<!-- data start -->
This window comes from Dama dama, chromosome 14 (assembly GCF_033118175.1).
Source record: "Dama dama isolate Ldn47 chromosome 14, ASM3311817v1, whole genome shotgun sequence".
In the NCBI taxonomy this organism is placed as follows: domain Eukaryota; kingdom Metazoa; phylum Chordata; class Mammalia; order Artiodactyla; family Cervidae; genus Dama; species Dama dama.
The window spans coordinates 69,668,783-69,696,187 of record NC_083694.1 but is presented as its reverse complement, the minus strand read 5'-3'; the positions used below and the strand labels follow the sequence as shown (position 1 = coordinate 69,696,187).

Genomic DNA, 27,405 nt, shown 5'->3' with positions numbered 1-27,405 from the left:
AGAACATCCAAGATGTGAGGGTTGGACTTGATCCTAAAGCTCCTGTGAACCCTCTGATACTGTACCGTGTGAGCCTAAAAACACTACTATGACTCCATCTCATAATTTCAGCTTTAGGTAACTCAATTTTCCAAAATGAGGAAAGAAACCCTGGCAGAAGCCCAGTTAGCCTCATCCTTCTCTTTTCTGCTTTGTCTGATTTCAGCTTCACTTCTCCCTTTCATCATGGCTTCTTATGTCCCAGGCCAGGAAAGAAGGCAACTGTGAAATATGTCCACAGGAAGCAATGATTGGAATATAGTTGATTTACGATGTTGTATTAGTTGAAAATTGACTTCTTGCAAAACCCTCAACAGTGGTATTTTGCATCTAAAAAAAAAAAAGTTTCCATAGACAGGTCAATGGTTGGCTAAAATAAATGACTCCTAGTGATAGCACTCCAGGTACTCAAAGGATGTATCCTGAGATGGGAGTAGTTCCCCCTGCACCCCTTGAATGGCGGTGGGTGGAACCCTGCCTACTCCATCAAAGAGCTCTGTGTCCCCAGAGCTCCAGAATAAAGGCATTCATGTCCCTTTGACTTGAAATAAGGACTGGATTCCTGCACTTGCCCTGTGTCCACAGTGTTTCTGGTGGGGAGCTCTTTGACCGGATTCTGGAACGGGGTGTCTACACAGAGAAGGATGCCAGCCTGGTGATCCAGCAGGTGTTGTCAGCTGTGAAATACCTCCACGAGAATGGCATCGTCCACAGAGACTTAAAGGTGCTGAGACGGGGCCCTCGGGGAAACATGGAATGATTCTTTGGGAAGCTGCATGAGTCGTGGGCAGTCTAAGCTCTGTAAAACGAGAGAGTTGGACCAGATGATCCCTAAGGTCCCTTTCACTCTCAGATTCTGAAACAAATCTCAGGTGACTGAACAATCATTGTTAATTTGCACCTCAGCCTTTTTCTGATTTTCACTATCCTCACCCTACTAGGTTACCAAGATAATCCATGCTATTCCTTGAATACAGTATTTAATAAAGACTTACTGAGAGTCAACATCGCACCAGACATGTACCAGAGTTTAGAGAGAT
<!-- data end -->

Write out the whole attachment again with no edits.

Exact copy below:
This window comes from Dama dama, chromosome 14 (assembly GCF_033118175.1).
Source record: "Dama dama isolate Ldn47 chromosome 14, ASM3311817v1, whole genome shotgun sequence".
In the NCBI taxonomy this organism is placed as follows: domain Eukaryota; kingdom Metazoa; phylum Chordata; class Mammalia; order Artiodactyla; family Cervidae; genus Dama; species Dama dama.
The window spans coordinates 69,668,783-69,696,187 of record NC_083694.1 but is presented as its reverse complement, the minus strand read 5'-3'; the positions used below and the strand labels follow the sequence as shown (position 1 = coordinate 69,696,187).

Genomic DNA, 27,405 nt, shown 5'->3' with positions numbered 1-27,405 from the left:
AGAACATCCAAGATGTGAGGGTTGGACTTGATCCTAAAGCTCCTGTGAACCCTCTGATACTGTACCGTGTGAGCCTAAAAACACTACTATGACTCCATCTCATAATTTCAGCTTTAGGTAACTCAATTTTCCAAAATGAGGAAAGAAACCCTGGCAGAAGCCCAGTTAGCCTCATCCTTCTCTTTTCTGCTTTGTCTGATTTCAGCTTCACTTCTCCCTTTCATCATGGCTTCTTATGTCCCAGGCCAGGAAAGAAGGCAACTGTGAAATATGTCCACAGGAAGCAATGATTGGAATATAGTTGATTTACGATGTTGTATTAGTTGAAAATTGACTTCTTGCAAAACCCTCAACAGTGGTATTTTGCATCTAAAAAAAAAAAAGTTTCCATAGACAGGTCAATGGTTGGCTAAAATAAATGACTCCTAGTGATAGCACTCCAGGTACTCAAAGGATGTATCCTGAGATGGGAGTAGTTCCCCCTGCACCCCTTGAATGGCGGTGGGTGGAACCCTGCCTACTCCATCAAAGAGCTCTGTGTCCCCAGAGCTCCAGAATAAAGGCATTCATGTCCCTTTGACTTGAAATAAGGACTGGATTCCTGCACTTGCCCTGTGTCCACAGTGTTTCTGGTGGGGAGCTCTTTGACCGGATTCTGGAACGGGGTGTCTACACAGAGAAGGATGCCAGCCTGGTGATCCAGCAGGTGTTGTCAGCTGTGAAATACCTCCACGAGAATGGCATCGTCCACAGAGACTTAAAGGTGCTGAGACGGGGCCCTCGGGGAAACATGGAATGATTCTTTGGGAAGCTGCATGAGTCGTGGGCAGTCTAAGCTCTGTAAAACGAGAGAGTTGGACCAGATGATCCCTAAGGTCCCTTTCACTCTCAGATTCTGAAACAAATCTCAGGTGACTGAACAATCATTGTTAATTTGCACCTCAGCCTTTTTCTGATTTTCACTATCCTCACCCTACTAGGTTACCAAGATAATCCATGCTATTCCTTGAATACAGTATTTAATAAAGACTTACTGAGAGTCAACATCGCACCAGACATGTACCAGAGTTTAGAGAGAT